How the Conquest of Indigenous Peoples Parallels the Conquest of Nature
The King of Spain was embarrassed by all the reports about the cruelty of the conquistadors. He wasn’t happy that they were getting out of hand and escaping the crown’s control over them, so in 1550 he called for a debate. Juan Gines de Sepulveda and Bartolomé de Las Casas, two priests who were also lawyers, stepped forward to make the arguments. Sepulveda took the point of view of the conquerers. He’s called the father of modern racism because of that. He concocted every excuse he could think of to explain why it was all right for the Spanish to do what they were doing to the Indians, and of course he started off with what the Indians were not—they were not Christian and they were not civilized; therefore, the Spanish were justified in treating them as they did.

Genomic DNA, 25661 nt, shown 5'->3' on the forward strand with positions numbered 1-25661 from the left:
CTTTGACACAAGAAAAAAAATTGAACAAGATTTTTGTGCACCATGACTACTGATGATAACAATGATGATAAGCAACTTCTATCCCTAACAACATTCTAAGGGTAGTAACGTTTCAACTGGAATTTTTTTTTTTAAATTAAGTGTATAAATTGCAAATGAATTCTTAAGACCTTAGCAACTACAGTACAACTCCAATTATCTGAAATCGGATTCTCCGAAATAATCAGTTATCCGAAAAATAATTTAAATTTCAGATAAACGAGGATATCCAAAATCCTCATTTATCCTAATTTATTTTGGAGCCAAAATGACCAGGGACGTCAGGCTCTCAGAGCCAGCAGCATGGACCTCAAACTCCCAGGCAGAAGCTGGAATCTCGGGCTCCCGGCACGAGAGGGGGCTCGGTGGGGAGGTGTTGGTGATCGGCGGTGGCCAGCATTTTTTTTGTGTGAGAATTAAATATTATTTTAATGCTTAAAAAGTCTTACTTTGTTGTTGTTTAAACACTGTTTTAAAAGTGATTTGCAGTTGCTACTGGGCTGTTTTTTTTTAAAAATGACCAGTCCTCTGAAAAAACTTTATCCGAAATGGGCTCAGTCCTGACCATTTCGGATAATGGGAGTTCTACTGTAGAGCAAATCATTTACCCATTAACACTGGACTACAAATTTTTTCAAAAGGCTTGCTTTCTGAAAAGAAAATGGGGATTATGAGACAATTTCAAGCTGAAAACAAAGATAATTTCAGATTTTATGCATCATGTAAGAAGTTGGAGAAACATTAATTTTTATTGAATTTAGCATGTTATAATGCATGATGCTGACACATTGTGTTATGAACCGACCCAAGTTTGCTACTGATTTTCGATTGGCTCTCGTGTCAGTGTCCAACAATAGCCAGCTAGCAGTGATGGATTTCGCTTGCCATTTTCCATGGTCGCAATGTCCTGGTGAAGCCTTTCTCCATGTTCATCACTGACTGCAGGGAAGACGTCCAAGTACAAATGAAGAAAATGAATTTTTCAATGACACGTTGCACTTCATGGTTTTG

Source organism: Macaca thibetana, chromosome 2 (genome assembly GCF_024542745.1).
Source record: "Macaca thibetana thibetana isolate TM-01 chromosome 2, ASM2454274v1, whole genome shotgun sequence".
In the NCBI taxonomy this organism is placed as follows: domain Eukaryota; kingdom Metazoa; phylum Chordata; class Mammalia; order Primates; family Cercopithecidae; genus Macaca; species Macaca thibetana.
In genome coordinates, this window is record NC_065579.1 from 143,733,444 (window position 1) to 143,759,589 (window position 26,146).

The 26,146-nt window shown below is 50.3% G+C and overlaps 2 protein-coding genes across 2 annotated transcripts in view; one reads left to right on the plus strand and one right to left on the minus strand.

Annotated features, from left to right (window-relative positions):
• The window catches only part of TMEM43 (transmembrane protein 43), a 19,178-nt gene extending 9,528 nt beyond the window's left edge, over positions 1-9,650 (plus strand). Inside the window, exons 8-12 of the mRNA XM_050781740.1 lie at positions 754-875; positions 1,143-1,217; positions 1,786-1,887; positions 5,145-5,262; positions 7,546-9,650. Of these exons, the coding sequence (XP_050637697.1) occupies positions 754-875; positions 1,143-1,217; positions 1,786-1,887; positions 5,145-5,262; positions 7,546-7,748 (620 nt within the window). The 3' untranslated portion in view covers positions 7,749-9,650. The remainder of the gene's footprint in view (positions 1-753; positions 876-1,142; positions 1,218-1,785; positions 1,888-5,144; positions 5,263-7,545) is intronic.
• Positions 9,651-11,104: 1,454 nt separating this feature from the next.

Sepulveda would have used pretty much the same language and the same reasoning to explain why the Spanish were justified in doing what they did to the parrots, to the trees, to the fish, to every living organism on those islands: they were all biologically inferior beings lacking the consciousness and culture of Spaniards. They didn’t have any rights and therefore could be enslaved and subjected to whatever the Spanish felt like subjecting them to—and the Spanish didn’t need to have a bad conscience.